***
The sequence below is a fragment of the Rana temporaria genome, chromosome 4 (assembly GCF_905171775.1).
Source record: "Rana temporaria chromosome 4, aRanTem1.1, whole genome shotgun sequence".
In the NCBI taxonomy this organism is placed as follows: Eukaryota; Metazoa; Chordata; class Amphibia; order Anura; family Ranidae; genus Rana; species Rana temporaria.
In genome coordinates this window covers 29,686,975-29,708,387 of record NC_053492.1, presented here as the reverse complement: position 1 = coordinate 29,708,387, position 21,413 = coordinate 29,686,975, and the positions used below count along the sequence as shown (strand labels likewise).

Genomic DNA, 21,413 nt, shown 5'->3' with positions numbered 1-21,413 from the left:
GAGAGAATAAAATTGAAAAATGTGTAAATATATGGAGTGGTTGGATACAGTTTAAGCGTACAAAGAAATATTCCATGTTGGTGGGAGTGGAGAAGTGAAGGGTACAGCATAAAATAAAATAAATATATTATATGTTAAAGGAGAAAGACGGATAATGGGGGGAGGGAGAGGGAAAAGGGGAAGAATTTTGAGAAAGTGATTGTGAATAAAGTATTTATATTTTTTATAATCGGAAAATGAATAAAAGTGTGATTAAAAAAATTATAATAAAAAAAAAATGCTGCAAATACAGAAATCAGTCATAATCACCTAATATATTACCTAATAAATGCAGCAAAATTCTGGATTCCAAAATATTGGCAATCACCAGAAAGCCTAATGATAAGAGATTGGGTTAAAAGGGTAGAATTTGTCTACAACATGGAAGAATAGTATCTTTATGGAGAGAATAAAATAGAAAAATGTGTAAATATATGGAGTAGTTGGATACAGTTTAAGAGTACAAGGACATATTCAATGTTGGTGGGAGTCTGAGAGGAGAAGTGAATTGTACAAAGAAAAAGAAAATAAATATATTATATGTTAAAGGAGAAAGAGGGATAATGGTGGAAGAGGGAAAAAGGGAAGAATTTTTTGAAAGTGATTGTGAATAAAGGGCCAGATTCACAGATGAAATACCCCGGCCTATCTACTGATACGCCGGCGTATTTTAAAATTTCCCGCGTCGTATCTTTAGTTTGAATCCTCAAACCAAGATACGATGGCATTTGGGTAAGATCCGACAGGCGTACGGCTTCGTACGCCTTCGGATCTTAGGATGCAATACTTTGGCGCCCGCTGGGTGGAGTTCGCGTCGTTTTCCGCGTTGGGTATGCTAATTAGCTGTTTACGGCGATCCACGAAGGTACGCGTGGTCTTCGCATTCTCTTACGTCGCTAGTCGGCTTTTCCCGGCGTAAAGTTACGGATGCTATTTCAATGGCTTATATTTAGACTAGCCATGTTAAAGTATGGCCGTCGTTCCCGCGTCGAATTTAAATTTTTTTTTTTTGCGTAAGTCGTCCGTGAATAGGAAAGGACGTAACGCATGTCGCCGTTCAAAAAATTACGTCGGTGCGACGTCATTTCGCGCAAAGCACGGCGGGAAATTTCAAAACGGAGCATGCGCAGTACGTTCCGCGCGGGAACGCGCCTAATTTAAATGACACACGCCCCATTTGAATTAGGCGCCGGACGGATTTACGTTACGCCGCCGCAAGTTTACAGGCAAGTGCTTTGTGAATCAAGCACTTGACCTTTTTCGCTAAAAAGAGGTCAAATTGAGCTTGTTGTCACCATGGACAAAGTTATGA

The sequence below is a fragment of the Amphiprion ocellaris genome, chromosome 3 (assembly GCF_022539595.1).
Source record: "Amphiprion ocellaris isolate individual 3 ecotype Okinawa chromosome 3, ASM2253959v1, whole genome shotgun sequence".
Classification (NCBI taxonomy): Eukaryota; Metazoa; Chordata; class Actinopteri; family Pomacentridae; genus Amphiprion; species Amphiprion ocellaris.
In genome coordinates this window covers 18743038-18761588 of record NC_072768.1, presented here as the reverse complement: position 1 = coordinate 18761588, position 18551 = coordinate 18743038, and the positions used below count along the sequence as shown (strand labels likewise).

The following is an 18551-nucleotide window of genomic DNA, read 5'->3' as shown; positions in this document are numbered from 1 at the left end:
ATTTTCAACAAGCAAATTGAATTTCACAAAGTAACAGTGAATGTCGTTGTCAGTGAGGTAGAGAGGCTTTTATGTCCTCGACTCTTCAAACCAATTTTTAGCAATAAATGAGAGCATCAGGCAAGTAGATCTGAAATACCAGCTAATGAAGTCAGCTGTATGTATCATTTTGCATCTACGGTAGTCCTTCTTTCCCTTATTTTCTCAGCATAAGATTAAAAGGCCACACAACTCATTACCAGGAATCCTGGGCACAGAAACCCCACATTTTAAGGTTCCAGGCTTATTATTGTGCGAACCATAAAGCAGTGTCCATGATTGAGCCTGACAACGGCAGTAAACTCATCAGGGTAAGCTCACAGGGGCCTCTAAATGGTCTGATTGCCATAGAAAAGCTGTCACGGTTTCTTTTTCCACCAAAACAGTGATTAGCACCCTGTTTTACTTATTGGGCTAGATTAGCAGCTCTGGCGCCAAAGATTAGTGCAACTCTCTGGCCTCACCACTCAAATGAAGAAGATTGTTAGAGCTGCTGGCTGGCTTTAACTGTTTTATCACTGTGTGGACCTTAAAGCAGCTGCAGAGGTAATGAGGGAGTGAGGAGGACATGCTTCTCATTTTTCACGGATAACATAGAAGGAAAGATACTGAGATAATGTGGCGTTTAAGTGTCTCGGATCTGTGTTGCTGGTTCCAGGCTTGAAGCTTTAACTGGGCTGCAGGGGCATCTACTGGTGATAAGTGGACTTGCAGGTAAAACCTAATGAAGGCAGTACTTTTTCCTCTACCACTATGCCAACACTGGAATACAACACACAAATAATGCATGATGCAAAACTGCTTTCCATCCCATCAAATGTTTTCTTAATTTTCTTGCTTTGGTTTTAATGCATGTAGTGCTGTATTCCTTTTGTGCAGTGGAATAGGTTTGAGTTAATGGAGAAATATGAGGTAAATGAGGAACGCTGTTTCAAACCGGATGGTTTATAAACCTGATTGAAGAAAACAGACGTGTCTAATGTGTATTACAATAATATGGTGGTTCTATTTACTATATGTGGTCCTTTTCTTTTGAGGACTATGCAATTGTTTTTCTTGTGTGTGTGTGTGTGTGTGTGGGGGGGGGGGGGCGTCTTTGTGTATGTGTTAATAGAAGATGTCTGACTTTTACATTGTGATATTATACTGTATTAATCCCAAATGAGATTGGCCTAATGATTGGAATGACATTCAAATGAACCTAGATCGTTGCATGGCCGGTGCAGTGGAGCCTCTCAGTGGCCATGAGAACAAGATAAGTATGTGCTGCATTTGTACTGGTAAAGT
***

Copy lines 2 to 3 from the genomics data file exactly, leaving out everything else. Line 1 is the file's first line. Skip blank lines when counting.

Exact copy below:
Source record: "Rana temporaria chromosome 4, aRanTem1.1, whole genome shotgun sequence".
In the NCBI taxonomy this organism is placed as follows: Eukaryota; Metazoa; Chordata; class Amphibia; order Anura; family Ranidae; genus Rana; species Rana temporaria.